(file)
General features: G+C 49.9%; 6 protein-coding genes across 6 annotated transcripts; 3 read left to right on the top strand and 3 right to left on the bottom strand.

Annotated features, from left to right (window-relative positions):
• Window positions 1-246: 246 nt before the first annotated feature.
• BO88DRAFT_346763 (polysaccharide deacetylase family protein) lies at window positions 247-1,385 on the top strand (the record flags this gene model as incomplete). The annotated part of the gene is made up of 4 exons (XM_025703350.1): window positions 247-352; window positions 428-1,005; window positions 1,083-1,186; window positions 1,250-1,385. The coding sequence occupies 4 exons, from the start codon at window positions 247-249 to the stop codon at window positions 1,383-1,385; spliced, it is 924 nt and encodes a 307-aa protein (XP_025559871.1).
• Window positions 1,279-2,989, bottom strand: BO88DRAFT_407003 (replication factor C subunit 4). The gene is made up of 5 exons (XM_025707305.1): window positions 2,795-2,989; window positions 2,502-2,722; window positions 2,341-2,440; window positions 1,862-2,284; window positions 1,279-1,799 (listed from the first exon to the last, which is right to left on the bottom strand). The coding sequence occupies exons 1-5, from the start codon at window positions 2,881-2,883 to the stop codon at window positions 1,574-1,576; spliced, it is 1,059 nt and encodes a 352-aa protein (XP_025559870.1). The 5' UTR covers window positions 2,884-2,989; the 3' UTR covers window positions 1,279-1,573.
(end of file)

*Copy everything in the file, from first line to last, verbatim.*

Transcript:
General features: G+C 49.9%; 6 protein-coding genes across 6 annotated transcripts; 3 read left to right on the top strand and 3 right to left on the bottom strand.

Annotated features, from left to right (window-relative positions):
• Window positions 1-246: 246 nt before the first annotated feature.
• BO88DRAFT_346763 (polysaccharide deacetylase family protein) lies at window positions 247-1,385 on the top strand (the record flags this gene model as incomplete). The annotated part of the gene is made up of 4 exons (XM_025703350.1): window positions 247-352; window positions 428-1,005; window positions 1,083-1,186; window positions 1,250-1,385. The coding sequence occupies 4 exons, from the start codon at window positions 247-249 to the stop codon at window positions 1,383-1,385; spliced, it is 924 nt and encodes a 307-aa protein (XP_025559871.1).
• Window positions 1,279-2,989, bottom strand: BO88DRAFT_407003 (replication factor C subunit 4). The gene is made up of 5 exons (XM_025707305.1): window positions 2,795-2,989; window positions 2,502-2,722; window positions 2,341-2,440; window positions 1,862-2,284; window positions 1,279-1,799 (listed from the first exon to the last, which is right to left on the bottom strand). The coding sequence occupies exons 1-5, from the start codon at window positions 2,881-2,883 to the stop codon at window positions 1,574-1,576; spliced, it is 1,059 nt and encodes a 352-aa protein (XP_025559870.1). The 5' UTR covers window positions 2,884-2,989; the 3' UTR covers window positions 1,279-1,573.